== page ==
EU and HRW slam Cambodia clampdown

Human Rights Watch (HRW) says Cambodia should drop all charges against the opposition leader Kem Sokha (pictured) and allow exiled critics to return to their homeland.

Meanwhile, the European Union is currently considering withdrawing trade preferences from the country of 16 million.

The EU accounts for more than a third of Cambodian exports.

A Phnom Penh court at the weekend announced the partial lifting of judicial supervision on Kem Sokha, the leader of the Cambodia National Rescue Party (CNRP). He has, in effect, been under house arrest since September 2018 and is banned from engaging in political activity and cannot leave Cambodia.

The opposition chief also still faces two-year-old treason charges.

Exiled acting CNRP leader Sam Rainsy met Malaysian MPs today (Tuesday) to rally support against veteran Prime Minister Hun Sen.

Sam Rainsy flew into Malaysia after failing to return to Cambodia by land after being refused permission to board a plane to Thailand in Paris last week.

Sam Rainsy told the media in Kuala Lumpur: “There are MPs who support democracy in Cambodia. We believe that they will promote the values of democracy and human rights for the whole of Asia.”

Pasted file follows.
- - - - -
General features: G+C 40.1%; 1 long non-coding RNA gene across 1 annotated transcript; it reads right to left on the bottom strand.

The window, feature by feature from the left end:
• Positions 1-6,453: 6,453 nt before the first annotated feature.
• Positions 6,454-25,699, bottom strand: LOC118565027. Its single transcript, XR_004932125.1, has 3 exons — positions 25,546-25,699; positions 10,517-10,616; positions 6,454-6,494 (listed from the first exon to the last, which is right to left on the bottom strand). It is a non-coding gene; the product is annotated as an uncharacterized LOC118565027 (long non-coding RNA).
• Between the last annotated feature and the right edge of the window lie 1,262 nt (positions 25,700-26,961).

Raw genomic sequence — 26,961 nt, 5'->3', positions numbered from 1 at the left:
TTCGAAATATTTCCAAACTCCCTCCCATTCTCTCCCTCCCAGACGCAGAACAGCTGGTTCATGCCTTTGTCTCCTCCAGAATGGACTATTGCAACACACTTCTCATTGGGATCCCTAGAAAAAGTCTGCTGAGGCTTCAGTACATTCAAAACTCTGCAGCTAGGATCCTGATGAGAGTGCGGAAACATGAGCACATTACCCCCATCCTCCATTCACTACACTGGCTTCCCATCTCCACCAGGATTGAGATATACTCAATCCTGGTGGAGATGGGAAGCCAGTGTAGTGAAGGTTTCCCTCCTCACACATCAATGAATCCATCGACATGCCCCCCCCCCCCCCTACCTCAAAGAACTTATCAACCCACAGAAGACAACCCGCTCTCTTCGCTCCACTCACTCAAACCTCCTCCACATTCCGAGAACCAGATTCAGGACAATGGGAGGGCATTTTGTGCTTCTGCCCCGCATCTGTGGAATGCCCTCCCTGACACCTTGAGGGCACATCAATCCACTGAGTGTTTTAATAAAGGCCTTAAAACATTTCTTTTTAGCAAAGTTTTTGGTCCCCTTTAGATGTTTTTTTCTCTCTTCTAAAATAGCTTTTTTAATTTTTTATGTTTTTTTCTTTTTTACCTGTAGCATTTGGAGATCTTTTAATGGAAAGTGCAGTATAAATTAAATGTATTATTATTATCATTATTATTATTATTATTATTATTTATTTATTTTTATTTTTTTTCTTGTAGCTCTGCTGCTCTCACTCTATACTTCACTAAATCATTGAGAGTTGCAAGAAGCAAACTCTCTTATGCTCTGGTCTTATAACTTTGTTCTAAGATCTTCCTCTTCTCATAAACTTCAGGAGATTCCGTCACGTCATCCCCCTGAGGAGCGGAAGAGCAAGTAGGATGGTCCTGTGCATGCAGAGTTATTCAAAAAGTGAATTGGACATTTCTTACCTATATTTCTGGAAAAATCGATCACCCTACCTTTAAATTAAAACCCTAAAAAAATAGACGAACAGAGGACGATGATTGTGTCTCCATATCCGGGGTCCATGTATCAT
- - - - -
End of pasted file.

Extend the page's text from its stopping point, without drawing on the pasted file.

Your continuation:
The European Union yesterday called for the freeing of Cambodian prisoners and the restoration of the right to oppose the government. Brussels asked for “a process of national reconciliation through genuine and inclusive dialogue”.

The EU’s executive branch, the European Commission, is due to discuss the possible removal of preferential trade terms from Cambodia, although a decision is not due until February.

The withdrawal of EU trade preferences under the “Everything But Arms” scheme for poorer countries could target the clothing sector, the country’s biggest employer.

“Cambodia’s release of Kem Sokha from house arrest without dropping all charges or allowing any political activities is just rebooting his mistreatment,” said HRW’s regional director Brad Adams. “The European Union and foreign governments should not be fooled but should ramp-up pressure on the government to immediately and unconditionally release Sokha and other prisoners held for exercising their basic rights.”

In 2017, Kem Sokha was charged with “colluding with foreigners”, which carries up to 30 years in prison.

In November 2017, the politicised Supreme Court dissolved the CNRP and banned 118 of its party members from engaging in politics for five years. The ban still applies to 107 party members.

Sam Rainsy, 70, said in August that senior party figures would return to Cambodia on November 9, Cambodian independence day.

He fled a defamation conviction and other charges in 2015 and has since largely lived in France.

HRW said that between mid-August and November 8, 105 CNRP members were charged with “fabricated” charges, including plotting against the state, incitement to commit a felony and discrediting judicial decisions.

The government reportedly told airlines they would face sanctions if they flew opposition figures to Phnom Penh and asked Thailand, Vietnam and Laos to prevent any crossings at land borders.

Kem Sokha. Picture credit: Flickr